(Re)Introducing Node Wrangler!


Just one of the new features, Viewer node for Cycles materials

Version 1.0 was, lets face it, not particularly useful. In fact the only thing I still use from it occasionally is that auto-arrangement feature. However, since the Zoom-Fit function inspired Henrik Aarnio to include it in trunk with the Alt+Home key, it wasn’t completely useless at all.

In fact, I’ve secretly been working on a whole bucket-full of new features!

Get the Node Wrangler!

I’ve made a page specifically for this addon, and I’ll continue to update it as I add more features. Here’s a summary of the features as they stand right now (but check the page for the very latest):

  • Viewer node for Cycles materials (Ctrl+Shift+Click)
  • Delete unused nodes (Alt+X)
  • UV Layer nodes – add an attribute node from a list of available UV maps with the name field already filled in (Shift+A > Input > UV Maps > [map name])
  • Switch the type of one or more nodes to a related type, like a different shader (Alt+S), keeping inputs and outputs connected
  • Swap the output connections of two nodes (Alt+Shift+S)
  • Reset the compositor backdrop image zoom and position (Z)
  • Frame the selected nodes (Shift+P)
  • Reload the images of all the image nodes in the current tree (Alt+R)
  • Quickly jump to the Image Editor and view the image of the selected node. Works for textures, movie clips, environment images, render layers, viewer nodes and masks.
  • Automatically arrange the selected nodes (or all of them) in a non-overlapping linear layout (Q)

The todo list is public on GitHub, as is the changelog which is updated automatically as I commit changes and new features.

That page I mentioned earlier has a lot more info on each feature, including a gif showing their usage.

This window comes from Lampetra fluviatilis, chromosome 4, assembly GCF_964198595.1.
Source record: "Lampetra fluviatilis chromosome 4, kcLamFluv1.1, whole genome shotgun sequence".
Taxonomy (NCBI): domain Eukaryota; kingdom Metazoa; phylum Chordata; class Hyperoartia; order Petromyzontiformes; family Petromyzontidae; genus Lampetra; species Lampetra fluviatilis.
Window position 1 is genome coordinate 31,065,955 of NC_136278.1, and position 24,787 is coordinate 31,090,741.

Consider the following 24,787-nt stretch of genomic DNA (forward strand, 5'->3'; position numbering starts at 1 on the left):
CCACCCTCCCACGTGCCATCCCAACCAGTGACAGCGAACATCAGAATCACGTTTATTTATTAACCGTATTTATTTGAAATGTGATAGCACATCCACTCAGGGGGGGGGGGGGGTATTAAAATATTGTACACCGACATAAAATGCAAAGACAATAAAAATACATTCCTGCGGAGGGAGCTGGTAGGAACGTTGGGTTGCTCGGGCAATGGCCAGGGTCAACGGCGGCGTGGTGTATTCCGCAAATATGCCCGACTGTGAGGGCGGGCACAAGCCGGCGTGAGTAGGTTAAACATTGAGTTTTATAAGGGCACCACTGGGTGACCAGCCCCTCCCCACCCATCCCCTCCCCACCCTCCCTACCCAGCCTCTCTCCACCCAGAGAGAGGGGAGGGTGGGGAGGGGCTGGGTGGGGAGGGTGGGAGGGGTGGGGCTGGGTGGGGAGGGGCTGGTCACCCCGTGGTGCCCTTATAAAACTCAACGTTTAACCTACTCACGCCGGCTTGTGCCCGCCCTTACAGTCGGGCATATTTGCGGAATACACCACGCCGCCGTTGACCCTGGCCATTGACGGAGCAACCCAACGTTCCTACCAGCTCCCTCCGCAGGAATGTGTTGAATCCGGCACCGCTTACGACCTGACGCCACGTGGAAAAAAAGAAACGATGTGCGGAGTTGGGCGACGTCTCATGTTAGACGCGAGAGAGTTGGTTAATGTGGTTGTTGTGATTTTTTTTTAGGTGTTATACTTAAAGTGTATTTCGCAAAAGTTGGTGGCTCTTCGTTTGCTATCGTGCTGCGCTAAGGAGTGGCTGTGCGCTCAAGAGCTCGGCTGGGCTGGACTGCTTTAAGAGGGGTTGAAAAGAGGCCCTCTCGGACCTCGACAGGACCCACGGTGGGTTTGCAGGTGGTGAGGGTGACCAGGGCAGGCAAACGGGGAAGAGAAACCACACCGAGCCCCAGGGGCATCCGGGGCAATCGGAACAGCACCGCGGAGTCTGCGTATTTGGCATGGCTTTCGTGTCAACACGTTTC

I worked on this for a good couple days… it’s not finished, but I suppose it’s slightly usable.

There aren’t many city generators available for blender… in fact I only know of one, which is great but not very versatile. You kinda get what you get. What I wanted was a city generator that was so customizable that you could create any shape city of any layout of any scale on any planet… yeah. Obviously if it demands such vast possibilities, it can’t all be automated.

The plan was to have the user give it a set of buildings, a few images for scale/height maps and terrain stuffs, and even give it the street layout. The automation part is simply the placement of buildings along the streets. Simple. Yeah.

It’s probably the most complex stuff I’ve ever coded, not the hardest, just a lot going on to keep track of and integrate, while still keeping everything very customizable. It’s about 600 lines, which I suppose isn’t all that much to a seasoned coder, but for me it’s much more than anything I’ve done before :P

Placing buildings mostly evenly spaced and along a street is pretty easy, the challenging bit was preventing buildings from being created in the middle of an intersection, and along many curves at once without overlaps.

The solution was to increase the curve’s resolution a lot, convert them to meshes and join them all into one object. Then do a Remove Doubles to weld vertices that are close together. Why? Because this will join the lines together, making a vertex at each intersection that connects to both/all streets. Which means a simple search for verts with more than 2 edges connected will give us the position of the intersections!


Deleting these intersection verts, separating the object by loose parts and converting it back to curves will give us the perfect set of curves to but the buildings on to make sure no buildings sit in the middle of an intersection.

imageAnd that’s pretty much as far as I got. So it’s functional… just not really useful.

When I next feel like working on this, I’ve got a long list of todo’s… so probably not for a while.

The end goal would be to include a building generator and stuff like that too. I seriously considered turning this into a kickstarter, but at the moment I don’t really have the experience nor the time for something as epic as this.

Baking for Cycles

I stumbled upon a thread on BlenderArtists the other day – a guy called Simon Flores wrote a script that allows you to bake stuff in cycles and any other render engine for that matter.